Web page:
NORMAN, Okla. (AP) — An Oklahoma prosecutor dropped drug-related charges Monday against the owner of a now-closed pipe shop in Norman and a store clerk after previous trials on similar charges ended in acquittals and a hung jury.
Online court records indicate charges were dismissed against Robert Cox, who owned Friendly Market, and former clerk James Maxwell Walters.
The dismissal comes after Cox and manager Stephen Holman, who's also a Norman city councilman, were acquitted in May on several charges, including a felony charge of acquiring proceeds from drug activity. The trials of two other clerks ended in a hung jury and an acquittal.
Defense attorney Brecken A. Wagner of McAlester, Oklahoma, who represented Cox and Holman in the case, said dismissal of the charges was unexpected.
"It is a surprise to me," Wagner said. "We thought they might do that after the first trial. We thought they might do it after the second trial. We thought they might do it after the third trial."
He said Cox, Holman and the others charged in the case faced the possibility of criminal convictions and penalties by refusing plea deals and insisting on a trial and that dismissal of the remaining charges "says that I represent some of the most courageous people around."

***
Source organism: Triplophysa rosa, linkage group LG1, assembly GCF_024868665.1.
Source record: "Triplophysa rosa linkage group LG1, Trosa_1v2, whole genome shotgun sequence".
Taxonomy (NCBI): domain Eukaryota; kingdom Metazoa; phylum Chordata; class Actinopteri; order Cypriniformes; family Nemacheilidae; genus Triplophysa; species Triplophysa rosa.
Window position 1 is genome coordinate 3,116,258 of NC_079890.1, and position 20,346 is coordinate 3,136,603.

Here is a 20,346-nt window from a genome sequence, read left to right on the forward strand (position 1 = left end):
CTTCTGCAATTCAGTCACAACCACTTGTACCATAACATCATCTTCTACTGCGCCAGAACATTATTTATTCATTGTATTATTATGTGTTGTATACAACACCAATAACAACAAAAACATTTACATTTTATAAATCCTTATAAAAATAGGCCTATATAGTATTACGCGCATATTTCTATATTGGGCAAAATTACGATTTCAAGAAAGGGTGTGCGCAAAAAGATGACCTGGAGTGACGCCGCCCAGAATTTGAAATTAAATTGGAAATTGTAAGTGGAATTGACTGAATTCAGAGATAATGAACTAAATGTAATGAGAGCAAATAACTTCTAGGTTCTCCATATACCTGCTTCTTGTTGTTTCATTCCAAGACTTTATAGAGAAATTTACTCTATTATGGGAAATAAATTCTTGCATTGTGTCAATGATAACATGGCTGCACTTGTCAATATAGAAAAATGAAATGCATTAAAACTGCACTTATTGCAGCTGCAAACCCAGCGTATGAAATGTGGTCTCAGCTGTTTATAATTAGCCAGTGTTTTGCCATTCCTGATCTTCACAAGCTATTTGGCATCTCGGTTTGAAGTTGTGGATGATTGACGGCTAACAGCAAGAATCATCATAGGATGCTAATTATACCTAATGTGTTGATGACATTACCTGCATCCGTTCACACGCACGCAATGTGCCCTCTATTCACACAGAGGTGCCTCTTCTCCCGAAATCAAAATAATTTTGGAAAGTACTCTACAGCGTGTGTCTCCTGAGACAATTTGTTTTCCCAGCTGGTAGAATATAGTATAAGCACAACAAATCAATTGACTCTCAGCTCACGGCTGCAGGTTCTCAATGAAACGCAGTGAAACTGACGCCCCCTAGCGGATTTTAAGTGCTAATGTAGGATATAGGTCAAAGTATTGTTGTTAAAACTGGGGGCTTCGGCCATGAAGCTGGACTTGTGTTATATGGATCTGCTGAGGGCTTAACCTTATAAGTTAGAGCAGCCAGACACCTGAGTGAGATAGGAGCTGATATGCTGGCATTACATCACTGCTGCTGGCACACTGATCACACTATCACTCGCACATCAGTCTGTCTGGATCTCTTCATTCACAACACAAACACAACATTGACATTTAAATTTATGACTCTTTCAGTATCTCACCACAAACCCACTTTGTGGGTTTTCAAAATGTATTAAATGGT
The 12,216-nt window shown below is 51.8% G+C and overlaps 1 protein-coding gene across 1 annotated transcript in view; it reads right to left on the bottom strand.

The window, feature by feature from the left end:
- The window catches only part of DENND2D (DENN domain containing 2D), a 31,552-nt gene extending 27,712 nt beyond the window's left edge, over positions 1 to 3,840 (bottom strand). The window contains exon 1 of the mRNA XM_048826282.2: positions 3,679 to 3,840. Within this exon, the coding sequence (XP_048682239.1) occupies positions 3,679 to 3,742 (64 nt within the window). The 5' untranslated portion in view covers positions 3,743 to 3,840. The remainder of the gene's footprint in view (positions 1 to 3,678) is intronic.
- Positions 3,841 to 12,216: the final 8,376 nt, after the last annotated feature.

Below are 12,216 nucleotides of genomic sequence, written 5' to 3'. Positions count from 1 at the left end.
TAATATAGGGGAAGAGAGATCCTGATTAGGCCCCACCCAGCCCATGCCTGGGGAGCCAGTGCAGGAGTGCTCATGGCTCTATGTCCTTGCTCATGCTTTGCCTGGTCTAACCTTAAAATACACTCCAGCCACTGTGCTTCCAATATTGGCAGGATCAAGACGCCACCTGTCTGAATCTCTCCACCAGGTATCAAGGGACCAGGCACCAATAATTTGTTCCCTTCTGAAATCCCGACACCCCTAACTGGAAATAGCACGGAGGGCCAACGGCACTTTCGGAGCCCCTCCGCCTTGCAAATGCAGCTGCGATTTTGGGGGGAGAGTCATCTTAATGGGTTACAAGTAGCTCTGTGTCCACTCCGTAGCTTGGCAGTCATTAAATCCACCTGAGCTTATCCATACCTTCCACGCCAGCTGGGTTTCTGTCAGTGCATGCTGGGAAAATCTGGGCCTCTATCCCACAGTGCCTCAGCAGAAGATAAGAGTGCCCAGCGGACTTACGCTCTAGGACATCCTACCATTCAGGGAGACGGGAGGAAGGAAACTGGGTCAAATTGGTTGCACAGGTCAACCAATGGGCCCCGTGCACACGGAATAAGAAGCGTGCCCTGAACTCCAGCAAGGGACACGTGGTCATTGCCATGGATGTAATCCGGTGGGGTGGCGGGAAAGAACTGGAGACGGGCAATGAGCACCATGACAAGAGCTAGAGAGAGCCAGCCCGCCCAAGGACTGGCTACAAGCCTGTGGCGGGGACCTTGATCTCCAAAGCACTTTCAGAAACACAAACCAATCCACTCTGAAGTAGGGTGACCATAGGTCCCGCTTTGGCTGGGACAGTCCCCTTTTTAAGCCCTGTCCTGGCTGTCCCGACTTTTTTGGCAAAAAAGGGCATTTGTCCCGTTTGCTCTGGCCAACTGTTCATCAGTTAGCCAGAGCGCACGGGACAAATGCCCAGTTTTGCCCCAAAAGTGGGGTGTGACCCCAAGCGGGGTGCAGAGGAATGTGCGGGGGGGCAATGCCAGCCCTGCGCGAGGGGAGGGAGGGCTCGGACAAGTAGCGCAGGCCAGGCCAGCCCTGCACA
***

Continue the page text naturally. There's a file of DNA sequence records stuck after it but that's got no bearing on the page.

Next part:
In a statement, Cleveland County District Attorney Greg Mashburn said he plans to prosecute similar cases but that evidence in the pending cases wasn't substantially different than what had already been presented to juries.
Mashburn said he will work with law enforcement agencies to successfully prosecute similar cases in the future.
The charges followed a series of undercover sting operations and police raids on the store that sold a variety of items like tapestries, jewelry, locally made art and glass pipes.
Authorities alleged the pipes fit the state's definition of drug paraphernalia, but Cox maintained all of the items can be used to smoke tobacco and are therefore legal under state law.
Mashburn said he believes police and prosecutors need to be proactive about the issue of drug paraphernalia.
"By taking paraphernalia off the streets, I believe we can help deter illegal drug use," Mashburn said. "Less illegal drug use means a safer community."